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Film Reviews

Getting It Together In The Country: Hide And Seek Reviewed
Mat Colegate , July 4th, 2014 13:09

Mat Colegate reviews Joanna Coates' thought-provoking debut feature film

It goes without saying, doesn't it? The art that poses questions is the best type of art there is. We all love trash, and we all love escapism, and we all want to get away sometimes, but we know that the best kind of art – the healthiest kind – is the stuff that makes us look at the world through new eyes, see it in different colours and re-evaluate our place in it. Joanna Coates' debut film, Hide And Seek is a piece of art that does just that – indeed I haven't seen a film I've felt so pressured to write about in a long time – but it does leave me wondering whether the questions it asks are good ones. Or even if they're worth asking in the first place.

Coates' set up is extremely simple: four young people (early 20s, at a guess) two boys and two girls (played by Josh O'Connor, Hannah Arterton, Rea Mole and Daniel Metz), go and set up new lives in a house in the middle of nowhere, where it always seems to be sunny, in order to establish a paradise on earth. Their methods are tried and tested hand-me-downs from the Summer of Love: partner swapping is mandatory and entertainment is provided through evening role-play. Money seems to be no object, and there's no interference from neighbours or parents or any other figures of authority. There are no questions asked about the set-up. Coates leaves them completely alone, all the better to analyse their behaviour without distraction. It's Utopia as a science experiment. This antiseptic matter of factness is translated through the camera work as well. Mid-shots, the colour of the surrounding countryside as bleached and pale as the skin of actors. They are test subjects, a perfectly scrubbed selection to be coupled and mingled as the director wishes. Her camera always ready to capture any fall out.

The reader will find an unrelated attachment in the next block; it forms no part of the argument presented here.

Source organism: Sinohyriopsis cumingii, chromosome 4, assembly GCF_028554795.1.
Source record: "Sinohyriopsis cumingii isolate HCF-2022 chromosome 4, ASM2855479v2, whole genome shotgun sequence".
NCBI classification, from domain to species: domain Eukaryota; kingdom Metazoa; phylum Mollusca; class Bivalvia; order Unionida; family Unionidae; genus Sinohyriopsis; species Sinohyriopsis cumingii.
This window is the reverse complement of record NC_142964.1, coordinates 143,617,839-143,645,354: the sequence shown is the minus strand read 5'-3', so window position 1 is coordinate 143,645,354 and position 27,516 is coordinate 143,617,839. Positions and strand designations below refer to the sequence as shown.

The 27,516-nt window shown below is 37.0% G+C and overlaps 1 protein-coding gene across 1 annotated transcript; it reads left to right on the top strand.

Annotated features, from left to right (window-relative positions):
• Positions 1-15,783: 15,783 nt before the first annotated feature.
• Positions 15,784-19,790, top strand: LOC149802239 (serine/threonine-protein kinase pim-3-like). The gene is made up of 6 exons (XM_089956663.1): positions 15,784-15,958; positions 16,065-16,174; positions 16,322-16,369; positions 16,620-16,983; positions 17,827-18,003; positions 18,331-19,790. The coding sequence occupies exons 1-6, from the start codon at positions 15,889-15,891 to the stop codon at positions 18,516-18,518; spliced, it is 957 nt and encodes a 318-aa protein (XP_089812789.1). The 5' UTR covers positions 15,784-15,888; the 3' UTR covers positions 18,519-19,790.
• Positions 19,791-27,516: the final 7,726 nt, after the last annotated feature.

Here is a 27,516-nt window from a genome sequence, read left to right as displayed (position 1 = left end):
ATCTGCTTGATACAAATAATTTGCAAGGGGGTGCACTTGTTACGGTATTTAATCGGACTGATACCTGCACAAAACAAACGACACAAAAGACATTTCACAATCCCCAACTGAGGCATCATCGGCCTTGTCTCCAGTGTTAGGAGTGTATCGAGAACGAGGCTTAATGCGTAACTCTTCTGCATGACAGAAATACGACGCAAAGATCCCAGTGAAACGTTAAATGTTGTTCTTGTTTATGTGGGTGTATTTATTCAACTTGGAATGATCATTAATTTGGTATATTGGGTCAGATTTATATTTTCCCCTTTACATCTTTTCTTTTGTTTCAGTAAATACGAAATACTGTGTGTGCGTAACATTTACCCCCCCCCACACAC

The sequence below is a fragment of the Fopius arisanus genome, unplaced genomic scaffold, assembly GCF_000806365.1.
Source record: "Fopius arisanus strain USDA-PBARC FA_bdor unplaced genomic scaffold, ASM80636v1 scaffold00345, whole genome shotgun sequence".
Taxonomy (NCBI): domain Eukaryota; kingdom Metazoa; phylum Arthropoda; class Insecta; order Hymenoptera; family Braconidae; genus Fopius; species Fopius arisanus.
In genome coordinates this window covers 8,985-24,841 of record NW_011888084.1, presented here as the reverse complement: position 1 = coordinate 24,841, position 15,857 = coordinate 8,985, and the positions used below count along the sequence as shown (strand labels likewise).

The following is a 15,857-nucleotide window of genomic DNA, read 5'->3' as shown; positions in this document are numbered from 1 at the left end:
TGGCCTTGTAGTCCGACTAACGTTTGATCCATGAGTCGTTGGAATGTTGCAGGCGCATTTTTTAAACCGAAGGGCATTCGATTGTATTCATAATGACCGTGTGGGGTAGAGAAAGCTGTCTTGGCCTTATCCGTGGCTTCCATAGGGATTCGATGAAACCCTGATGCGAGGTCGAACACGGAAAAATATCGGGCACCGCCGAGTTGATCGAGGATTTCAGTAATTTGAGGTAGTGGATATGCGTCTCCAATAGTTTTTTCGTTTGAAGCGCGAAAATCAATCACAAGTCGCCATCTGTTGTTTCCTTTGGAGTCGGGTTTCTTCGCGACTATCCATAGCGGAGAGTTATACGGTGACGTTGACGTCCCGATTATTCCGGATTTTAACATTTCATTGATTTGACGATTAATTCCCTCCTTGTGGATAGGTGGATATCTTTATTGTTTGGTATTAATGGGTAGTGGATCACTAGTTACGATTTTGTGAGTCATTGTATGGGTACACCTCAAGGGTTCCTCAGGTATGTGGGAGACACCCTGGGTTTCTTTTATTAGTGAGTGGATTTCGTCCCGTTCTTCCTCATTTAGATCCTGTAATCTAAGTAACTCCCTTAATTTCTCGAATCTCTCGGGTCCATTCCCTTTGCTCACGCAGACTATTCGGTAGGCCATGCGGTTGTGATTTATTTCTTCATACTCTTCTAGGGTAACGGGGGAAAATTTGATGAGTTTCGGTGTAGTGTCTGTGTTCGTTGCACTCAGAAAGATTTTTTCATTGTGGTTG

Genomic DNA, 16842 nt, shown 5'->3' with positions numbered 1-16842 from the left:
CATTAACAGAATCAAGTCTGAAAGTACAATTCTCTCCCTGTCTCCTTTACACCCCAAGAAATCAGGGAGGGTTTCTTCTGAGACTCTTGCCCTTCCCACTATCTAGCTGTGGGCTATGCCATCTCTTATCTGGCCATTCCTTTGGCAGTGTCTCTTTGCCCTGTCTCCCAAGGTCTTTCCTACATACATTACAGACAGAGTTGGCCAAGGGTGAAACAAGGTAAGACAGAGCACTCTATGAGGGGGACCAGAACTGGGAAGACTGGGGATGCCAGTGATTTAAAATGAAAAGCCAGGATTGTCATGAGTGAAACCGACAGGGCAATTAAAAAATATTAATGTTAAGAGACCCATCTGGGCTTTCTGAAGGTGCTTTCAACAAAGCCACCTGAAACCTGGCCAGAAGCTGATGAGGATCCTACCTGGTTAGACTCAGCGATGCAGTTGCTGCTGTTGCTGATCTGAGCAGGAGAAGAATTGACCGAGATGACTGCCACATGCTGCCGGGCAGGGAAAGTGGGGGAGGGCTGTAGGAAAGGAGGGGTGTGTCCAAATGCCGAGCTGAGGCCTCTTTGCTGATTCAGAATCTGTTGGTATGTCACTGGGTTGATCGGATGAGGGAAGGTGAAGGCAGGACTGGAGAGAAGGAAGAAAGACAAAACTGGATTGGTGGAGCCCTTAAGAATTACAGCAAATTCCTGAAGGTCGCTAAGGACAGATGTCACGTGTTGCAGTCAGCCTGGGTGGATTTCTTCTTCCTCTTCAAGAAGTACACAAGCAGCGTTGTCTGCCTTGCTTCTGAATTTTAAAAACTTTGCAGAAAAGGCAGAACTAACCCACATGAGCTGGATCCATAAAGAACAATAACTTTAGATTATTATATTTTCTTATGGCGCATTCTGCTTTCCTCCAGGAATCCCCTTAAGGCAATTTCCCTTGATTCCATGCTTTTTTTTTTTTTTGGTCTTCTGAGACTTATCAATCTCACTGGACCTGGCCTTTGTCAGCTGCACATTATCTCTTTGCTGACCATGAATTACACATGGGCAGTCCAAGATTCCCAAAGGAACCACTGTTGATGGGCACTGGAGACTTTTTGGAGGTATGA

With a set up such as this, complaining about a lack of dramatic tension seems foolish. That's simply not what Hide And Seek is for. There is no mad stalker in the woods; no pressure from outside to force the characters to breaking point; they are completely uninterested in politics or the world around them. All that matters is the experiment: is heaven on earth achievable? Can four young people reach paradise through seclusion? Of course it's a question that's been asked before – who hasn't tried getting it together in the country at some time or another? - but rarely with Hide And Seek's level of rigour. The film takes tired 1960s clichés – free love, play power - holds them up to the light in order to examine their working mechanisms, and in doing so forces us to re-examine them as well.

The 60s are worth mentioning, as, aside from an obvious Terrence Malick influence, the films that come to mind when watching Hide And Seek are the freewheeling epics of the counter-culture. Films like Antonioni's Zabriskie Point, Peter Whitehead's The Fall or, most potently given its theme of retreat, Jane Arden's extraordinary The Other Side Of The Underneath. Granted, there's not much in the way of direct parallel, but they all feel like experiments that are being performed directly in front of the viewer, with the results captured no matter how aggressive, rude or messy.